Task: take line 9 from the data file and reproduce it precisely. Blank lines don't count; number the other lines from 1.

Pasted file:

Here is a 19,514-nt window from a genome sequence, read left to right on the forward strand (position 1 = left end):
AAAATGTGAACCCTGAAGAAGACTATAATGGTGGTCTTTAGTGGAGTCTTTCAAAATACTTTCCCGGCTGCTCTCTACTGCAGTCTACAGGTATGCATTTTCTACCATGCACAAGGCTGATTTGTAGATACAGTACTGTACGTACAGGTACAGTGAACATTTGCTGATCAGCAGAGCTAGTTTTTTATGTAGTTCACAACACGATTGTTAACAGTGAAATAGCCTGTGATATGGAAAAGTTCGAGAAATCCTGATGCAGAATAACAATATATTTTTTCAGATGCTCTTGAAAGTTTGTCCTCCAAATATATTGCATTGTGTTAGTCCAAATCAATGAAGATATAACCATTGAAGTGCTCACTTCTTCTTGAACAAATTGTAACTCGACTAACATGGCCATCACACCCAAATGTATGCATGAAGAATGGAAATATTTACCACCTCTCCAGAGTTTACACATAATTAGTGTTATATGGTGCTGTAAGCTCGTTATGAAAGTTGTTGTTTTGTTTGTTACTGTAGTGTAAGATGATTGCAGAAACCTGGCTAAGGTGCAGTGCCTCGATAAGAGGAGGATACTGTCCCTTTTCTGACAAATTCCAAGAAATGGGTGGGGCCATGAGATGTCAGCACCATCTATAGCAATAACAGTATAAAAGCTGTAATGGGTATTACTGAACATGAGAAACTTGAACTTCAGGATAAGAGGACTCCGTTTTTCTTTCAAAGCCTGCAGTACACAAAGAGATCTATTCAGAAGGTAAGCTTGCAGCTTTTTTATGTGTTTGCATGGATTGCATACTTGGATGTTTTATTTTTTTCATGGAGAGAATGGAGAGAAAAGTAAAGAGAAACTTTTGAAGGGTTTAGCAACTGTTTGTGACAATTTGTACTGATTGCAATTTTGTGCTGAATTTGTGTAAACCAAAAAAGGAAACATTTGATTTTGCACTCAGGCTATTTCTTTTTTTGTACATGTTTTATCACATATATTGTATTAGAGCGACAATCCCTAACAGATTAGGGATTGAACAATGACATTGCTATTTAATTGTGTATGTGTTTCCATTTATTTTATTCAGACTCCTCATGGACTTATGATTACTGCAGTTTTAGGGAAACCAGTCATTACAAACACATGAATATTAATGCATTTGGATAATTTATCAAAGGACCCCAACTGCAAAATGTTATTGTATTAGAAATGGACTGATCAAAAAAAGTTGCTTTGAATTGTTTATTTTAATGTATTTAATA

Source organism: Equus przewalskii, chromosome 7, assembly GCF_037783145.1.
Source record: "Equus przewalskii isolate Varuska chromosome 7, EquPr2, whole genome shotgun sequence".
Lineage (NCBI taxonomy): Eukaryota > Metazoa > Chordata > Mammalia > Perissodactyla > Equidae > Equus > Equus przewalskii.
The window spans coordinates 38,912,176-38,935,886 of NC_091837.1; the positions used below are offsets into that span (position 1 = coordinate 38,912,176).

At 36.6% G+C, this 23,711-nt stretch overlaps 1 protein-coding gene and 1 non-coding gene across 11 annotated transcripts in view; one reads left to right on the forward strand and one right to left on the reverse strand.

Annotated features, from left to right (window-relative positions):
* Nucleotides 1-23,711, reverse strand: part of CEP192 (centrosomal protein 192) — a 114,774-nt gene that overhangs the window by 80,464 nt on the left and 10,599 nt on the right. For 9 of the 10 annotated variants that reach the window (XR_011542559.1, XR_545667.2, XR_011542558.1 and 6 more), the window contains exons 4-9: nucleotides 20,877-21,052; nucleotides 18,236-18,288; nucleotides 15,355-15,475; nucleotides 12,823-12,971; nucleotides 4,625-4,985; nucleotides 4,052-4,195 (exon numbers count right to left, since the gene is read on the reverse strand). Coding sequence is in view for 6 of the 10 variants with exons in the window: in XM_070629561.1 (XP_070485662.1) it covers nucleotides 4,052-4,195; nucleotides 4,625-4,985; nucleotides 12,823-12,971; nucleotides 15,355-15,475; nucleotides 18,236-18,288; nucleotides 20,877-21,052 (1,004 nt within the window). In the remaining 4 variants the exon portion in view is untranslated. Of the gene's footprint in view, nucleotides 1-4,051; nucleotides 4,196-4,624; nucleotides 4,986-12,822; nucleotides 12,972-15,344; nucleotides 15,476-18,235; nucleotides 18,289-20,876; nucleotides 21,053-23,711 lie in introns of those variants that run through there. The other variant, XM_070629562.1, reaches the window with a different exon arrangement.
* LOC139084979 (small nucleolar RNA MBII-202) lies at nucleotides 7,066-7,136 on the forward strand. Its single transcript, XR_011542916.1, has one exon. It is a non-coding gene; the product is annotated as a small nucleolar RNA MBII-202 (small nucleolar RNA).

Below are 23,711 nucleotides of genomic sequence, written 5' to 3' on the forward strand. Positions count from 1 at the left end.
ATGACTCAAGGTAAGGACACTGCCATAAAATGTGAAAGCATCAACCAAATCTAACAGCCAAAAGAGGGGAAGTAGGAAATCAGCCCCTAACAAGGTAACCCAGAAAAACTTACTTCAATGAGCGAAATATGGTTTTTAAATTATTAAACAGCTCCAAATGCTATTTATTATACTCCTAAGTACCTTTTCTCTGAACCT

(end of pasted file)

* Nucleotides 1-23,711, reverse strand: part of CEP192 (centrosomal protein 192) — a 114,774-nt gene that overhangs the window by 80,464 nt on the left and 10,599 nt on the right. For 9 of the 10 annotated variants that reach the window (XR_011542559.1, XR_545667.2, XR_011542558.1 and 6 more), the window contains exons 4-9: nucleotides 20,877-21,052; nucleotides 18,236-18,288; nucleotides 15,355-15,475; nucleotides 12,823-12,971; nucleotides 4,625-4,985; nucleotides 4,052-4,195 (exon numbers count right to left, since the gene is read on the reverse strand). Coding sequence is in view for 6 of the 10 variants with exons in the window: in XM_070629561.1 (XP_070485662.1) it covers nucleotides 4,052-4,195; nucleotides 4,625-4,985; nucleotides 12,823-12,971; nucleotides 15,355-15,475; nucleotides 18,236-18,288; nucleotides 20,877-21,052 (1,004 nt within the window). In the remaining 4 variants the exon portion in view is untranslated. Of the gene's footprint in view, nucleotides 1-4,051; nucleotides 4,196-4,624; nucleotides 4,986-12,822; nucleotides 12,972-15,344; nucleotides 15,476-18,235; nucleotides 18,289-20,876; nucleotides 21,053-23,711 lie in introns of those variants that run through there. The other variant, XM_070629562.1, reaches the window with a different exon arrangement.